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Noughts And Crosses


Every child knows how to play this game. You make a square of nine cells, and each of the two players, playing alternately, puts his mark (a nought or a cross, as the case may be) in a cell with the object of getting three in a line. Whichever player first gets three in a line wins with the exulting cry:—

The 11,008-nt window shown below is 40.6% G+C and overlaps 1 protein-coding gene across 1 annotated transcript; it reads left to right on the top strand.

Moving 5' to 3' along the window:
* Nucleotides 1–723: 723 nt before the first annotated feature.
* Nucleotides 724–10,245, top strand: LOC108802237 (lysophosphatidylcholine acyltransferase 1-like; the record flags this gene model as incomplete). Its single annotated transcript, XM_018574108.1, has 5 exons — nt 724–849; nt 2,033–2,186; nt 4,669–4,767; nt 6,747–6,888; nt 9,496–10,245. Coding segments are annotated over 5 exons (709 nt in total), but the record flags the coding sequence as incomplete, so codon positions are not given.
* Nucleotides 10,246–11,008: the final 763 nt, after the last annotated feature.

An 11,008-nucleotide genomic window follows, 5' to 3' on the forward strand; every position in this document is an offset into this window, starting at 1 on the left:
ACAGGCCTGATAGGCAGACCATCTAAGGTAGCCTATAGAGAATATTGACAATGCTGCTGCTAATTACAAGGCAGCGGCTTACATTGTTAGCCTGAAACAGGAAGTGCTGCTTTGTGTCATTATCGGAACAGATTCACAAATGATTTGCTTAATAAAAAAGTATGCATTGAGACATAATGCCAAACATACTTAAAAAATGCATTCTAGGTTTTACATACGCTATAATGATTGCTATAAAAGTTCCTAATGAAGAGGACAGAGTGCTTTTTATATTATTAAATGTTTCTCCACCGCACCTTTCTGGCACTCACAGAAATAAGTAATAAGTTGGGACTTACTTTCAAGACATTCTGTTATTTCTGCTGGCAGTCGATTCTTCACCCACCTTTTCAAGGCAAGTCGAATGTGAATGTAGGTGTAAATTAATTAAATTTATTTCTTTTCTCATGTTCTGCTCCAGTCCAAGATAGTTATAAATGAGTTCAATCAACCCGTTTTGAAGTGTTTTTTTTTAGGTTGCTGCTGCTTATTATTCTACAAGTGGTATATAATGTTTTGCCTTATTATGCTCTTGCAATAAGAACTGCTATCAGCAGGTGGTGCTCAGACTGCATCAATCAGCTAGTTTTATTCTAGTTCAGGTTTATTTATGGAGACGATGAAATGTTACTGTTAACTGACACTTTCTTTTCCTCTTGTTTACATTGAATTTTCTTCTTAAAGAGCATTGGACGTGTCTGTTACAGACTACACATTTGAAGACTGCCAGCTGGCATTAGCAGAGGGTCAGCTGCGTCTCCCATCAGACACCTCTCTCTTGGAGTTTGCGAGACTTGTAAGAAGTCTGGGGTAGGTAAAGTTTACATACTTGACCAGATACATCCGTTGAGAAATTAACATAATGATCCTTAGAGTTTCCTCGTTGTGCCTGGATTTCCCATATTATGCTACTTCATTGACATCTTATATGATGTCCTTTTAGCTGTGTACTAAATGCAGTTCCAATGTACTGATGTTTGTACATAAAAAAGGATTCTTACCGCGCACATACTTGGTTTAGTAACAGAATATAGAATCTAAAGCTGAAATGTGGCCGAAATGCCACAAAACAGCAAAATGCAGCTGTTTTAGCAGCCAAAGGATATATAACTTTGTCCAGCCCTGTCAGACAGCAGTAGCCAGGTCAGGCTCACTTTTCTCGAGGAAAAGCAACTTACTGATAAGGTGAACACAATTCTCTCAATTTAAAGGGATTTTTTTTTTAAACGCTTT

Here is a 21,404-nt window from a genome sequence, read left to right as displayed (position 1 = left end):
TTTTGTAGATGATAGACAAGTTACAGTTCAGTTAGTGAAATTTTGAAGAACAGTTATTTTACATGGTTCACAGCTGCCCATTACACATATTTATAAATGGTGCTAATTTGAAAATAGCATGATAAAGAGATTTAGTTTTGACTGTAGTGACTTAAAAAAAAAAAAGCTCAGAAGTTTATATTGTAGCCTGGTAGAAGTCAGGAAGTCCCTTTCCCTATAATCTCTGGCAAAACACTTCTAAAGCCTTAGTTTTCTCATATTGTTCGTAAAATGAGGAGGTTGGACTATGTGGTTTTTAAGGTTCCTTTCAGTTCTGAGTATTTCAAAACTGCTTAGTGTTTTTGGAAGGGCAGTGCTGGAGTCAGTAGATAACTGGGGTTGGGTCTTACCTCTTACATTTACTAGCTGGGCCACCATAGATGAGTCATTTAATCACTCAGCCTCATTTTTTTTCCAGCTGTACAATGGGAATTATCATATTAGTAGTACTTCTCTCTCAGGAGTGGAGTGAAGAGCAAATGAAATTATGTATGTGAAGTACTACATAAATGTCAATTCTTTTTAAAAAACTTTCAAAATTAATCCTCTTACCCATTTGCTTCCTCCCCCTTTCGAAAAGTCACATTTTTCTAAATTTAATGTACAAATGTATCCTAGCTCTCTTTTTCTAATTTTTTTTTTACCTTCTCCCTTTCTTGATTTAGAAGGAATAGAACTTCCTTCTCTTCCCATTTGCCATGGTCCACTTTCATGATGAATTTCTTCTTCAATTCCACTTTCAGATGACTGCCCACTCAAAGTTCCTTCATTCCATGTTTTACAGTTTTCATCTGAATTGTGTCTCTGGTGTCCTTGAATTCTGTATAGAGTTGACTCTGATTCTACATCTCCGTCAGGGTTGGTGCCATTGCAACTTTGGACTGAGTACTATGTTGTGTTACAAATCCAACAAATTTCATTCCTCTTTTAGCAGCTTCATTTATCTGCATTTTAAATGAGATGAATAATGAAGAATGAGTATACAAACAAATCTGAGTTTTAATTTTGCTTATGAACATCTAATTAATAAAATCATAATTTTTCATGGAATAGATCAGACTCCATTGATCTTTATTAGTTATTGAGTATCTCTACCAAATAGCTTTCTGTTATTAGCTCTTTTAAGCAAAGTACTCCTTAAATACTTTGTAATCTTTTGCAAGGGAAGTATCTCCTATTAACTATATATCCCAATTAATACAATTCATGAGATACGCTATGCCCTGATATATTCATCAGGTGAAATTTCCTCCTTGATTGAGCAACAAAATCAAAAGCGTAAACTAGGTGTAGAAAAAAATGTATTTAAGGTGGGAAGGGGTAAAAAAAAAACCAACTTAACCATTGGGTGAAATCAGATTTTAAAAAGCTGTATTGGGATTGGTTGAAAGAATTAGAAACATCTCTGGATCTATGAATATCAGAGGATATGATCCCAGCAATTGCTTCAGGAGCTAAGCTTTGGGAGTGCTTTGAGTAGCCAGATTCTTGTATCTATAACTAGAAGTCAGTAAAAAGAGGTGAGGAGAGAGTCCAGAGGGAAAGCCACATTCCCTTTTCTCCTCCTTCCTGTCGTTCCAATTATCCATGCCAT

"Tit, tat, toe,

My last go;

Three jolly butcher boys

All in a row."

It is a very ancient game. But if the two players have a perfect knowledge of it, one of three things must always happen. (1) The first player should win; (2) the first player should lose; or (3) the game should always be drawn. Which is correct?

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